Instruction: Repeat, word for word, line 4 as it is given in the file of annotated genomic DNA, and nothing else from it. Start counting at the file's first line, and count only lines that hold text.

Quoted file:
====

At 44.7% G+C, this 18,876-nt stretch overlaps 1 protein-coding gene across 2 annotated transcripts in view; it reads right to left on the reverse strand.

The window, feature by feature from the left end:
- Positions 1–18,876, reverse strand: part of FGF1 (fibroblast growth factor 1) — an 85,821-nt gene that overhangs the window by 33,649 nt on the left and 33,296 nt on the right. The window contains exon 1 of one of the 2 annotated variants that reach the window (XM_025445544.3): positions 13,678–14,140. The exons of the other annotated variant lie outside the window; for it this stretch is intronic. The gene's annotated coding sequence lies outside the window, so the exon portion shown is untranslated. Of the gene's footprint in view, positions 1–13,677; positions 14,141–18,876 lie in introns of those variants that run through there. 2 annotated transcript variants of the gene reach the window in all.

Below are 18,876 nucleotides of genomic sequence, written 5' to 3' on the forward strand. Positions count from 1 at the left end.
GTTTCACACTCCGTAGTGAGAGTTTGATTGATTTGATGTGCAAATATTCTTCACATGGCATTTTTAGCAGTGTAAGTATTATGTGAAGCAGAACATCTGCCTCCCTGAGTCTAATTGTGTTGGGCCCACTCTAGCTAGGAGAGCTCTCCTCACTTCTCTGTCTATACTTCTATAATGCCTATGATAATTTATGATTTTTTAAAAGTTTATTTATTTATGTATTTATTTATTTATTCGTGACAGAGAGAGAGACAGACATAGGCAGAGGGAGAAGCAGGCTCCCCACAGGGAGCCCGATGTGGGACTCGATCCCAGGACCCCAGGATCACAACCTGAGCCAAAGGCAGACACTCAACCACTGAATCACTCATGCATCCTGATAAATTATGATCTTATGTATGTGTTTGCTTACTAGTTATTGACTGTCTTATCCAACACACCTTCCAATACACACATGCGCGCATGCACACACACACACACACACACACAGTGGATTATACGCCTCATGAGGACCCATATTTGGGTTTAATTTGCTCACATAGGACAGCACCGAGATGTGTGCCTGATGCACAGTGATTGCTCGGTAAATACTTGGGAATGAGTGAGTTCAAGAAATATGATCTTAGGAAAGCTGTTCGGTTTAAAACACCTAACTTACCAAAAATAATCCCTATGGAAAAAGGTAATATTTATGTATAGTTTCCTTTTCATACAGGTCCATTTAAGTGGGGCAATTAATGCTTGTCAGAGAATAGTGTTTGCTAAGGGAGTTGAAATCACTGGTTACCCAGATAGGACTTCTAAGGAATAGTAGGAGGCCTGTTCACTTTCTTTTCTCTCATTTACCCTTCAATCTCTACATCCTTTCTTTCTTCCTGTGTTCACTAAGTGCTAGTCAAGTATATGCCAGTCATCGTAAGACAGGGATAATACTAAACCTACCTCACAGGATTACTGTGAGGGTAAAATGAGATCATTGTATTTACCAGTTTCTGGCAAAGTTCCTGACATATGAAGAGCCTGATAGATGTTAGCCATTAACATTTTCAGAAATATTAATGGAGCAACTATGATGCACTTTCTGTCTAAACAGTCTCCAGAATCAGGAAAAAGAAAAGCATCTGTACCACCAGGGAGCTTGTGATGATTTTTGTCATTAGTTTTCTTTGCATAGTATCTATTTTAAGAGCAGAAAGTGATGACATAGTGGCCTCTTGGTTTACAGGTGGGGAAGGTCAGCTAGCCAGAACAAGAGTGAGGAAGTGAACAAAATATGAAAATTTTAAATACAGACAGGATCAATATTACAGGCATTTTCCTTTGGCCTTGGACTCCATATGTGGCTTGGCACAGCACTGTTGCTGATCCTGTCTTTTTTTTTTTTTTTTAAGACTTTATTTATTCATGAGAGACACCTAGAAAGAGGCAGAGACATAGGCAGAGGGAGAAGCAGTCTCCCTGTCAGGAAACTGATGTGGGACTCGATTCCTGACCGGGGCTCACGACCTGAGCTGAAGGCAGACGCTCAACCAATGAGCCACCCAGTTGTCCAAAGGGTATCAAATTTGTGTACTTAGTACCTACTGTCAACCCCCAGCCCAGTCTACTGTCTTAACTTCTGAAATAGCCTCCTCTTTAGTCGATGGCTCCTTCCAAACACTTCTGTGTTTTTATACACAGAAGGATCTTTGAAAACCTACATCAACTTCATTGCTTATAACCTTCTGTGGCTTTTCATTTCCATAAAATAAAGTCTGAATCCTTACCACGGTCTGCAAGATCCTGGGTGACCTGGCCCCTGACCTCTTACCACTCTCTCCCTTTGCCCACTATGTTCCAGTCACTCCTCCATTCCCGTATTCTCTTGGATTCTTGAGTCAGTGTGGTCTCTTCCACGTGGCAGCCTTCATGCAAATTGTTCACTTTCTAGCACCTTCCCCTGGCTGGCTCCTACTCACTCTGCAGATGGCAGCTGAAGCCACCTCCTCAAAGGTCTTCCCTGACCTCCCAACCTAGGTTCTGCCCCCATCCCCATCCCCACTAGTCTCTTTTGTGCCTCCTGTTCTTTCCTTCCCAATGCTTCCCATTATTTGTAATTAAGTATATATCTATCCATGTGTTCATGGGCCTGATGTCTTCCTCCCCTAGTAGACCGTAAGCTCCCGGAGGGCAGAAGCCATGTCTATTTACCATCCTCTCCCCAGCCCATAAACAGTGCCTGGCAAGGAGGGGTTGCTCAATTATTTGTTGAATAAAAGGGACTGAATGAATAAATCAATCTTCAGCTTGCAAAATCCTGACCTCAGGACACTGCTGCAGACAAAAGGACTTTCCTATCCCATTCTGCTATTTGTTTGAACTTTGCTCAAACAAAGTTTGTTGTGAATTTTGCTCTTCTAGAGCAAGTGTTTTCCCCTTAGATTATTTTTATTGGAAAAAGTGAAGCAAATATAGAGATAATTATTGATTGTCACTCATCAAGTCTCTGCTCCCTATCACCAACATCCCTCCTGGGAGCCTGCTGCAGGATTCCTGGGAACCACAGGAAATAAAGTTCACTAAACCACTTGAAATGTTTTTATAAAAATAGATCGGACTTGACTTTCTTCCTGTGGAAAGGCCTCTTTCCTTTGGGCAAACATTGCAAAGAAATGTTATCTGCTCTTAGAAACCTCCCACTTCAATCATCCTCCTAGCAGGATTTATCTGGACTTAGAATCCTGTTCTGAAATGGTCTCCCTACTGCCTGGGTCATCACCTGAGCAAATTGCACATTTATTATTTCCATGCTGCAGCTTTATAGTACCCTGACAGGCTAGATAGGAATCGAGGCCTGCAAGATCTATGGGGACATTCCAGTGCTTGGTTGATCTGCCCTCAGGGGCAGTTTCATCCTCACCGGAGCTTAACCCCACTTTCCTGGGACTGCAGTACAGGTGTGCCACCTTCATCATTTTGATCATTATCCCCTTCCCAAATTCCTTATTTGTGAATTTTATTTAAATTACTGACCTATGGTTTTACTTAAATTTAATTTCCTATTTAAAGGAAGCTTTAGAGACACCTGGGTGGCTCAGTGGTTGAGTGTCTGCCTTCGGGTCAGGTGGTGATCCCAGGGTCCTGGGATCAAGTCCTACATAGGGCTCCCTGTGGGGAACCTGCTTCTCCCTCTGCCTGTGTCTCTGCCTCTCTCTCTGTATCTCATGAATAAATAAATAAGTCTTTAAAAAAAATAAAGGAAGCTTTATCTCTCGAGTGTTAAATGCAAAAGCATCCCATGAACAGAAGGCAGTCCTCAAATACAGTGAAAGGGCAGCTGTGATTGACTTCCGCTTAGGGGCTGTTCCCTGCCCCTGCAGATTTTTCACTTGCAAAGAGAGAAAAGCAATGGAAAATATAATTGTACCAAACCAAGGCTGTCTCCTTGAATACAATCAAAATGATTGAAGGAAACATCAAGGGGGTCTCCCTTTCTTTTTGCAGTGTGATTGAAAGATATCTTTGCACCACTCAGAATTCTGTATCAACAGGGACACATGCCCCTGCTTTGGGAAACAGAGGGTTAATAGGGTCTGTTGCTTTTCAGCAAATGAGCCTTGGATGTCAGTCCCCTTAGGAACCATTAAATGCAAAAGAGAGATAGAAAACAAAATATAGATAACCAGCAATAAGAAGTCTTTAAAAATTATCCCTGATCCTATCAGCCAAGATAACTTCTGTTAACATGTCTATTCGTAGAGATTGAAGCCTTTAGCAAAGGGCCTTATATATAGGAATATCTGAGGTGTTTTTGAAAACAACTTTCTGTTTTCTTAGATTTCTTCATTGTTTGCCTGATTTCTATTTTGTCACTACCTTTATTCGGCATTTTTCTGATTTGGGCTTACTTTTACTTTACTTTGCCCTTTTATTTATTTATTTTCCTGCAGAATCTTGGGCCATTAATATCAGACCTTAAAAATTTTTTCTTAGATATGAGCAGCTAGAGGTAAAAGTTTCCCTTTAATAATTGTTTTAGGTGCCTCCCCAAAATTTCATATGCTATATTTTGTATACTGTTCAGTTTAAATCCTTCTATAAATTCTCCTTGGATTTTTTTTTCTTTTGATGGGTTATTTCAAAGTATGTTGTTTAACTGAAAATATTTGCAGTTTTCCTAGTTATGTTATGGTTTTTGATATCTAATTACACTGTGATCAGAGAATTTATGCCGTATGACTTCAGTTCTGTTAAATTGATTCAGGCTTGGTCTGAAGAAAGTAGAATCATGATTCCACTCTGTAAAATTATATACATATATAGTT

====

Below are 18,876 nucleotides of genomic sequence, written 5' to 3' on the forward strand. Positions count from 1 at the left end.